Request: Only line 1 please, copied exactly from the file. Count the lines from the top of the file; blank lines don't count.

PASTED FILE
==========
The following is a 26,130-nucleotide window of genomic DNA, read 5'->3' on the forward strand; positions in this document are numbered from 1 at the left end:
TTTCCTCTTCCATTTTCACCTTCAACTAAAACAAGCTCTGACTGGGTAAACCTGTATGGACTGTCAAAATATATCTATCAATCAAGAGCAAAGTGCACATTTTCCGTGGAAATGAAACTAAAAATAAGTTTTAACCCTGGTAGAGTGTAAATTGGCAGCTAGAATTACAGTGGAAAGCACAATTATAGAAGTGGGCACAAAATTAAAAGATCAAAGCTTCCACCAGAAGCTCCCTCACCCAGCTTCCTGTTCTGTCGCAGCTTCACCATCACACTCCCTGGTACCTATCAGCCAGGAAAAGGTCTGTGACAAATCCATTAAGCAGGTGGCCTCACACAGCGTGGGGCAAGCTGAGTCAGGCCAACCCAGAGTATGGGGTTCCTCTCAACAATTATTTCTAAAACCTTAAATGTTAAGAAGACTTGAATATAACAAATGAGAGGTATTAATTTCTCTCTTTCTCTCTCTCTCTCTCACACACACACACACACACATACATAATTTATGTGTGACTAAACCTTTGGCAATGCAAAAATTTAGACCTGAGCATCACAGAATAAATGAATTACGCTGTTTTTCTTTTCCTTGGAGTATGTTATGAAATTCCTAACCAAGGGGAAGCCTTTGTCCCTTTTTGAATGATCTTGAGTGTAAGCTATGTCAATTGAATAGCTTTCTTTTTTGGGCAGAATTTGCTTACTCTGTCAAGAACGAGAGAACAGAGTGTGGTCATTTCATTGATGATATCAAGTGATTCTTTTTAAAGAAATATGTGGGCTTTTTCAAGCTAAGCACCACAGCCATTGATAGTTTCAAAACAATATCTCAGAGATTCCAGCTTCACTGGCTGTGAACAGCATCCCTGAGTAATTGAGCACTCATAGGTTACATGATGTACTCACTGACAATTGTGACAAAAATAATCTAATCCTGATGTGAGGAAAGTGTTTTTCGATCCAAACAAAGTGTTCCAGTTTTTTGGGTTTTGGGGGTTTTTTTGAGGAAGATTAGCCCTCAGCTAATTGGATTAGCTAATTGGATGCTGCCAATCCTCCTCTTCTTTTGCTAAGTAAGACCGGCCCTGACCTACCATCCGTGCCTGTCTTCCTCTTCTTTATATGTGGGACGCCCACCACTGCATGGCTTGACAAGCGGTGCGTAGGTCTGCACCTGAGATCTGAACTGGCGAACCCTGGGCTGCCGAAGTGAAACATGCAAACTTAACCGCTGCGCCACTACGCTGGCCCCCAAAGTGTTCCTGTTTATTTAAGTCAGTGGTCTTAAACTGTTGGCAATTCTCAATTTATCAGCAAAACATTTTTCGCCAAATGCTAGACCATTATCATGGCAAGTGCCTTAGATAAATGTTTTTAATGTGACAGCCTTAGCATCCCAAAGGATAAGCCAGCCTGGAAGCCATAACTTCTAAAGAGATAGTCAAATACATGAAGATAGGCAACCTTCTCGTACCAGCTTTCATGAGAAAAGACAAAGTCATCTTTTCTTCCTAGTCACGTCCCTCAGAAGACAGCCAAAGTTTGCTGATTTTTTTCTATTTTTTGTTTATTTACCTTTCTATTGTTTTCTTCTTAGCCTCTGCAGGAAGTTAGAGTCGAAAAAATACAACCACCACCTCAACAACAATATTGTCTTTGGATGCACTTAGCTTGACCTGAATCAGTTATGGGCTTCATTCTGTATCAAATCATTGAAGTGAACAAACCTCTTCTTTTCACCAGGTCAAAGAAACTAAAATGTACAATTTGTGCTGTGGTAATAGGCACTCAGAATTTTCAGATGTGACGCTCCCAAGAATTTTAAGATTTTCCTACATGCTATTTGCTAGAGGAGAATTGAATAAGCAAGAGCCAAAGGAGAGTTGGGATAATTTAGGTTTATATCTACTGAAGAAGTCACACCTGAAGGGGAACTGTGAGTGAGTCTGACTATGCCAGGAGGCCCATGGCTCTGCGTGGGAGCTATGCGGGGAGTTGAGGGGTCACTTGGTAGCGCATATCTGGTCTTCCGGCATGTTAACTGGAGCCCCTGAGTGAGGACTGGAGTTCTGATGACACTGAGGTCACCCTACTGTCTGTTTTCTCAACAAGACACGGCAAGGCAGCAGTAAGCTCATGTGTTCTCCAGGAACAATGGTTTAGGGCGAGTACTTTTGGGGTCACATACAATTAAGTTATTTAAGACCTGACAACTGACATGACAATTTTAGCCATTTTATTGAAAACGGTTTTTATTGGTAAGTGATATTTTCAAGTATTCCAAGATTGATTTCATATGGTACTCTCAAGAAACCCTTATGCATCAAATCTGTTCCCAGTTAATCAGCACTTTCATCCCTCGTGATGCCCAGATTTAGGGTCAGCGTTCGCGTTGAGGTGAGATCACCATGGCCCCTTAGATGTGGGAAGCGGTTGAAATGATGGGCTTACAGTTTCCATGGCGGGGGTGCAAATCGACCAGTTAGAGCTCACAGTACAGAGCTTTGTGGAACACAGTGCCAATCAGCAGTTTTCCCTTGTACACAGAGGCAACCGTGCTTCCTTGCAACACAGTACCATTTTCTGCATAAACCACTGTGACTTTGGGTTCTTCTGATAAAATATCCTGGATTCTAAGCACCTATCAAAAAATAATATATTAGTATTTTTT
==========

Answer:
The following is a 26,130-nucleotide window of genomic DNA, read 5'->3' on the forward strand; positions in this document are numbered from 1 at the left end: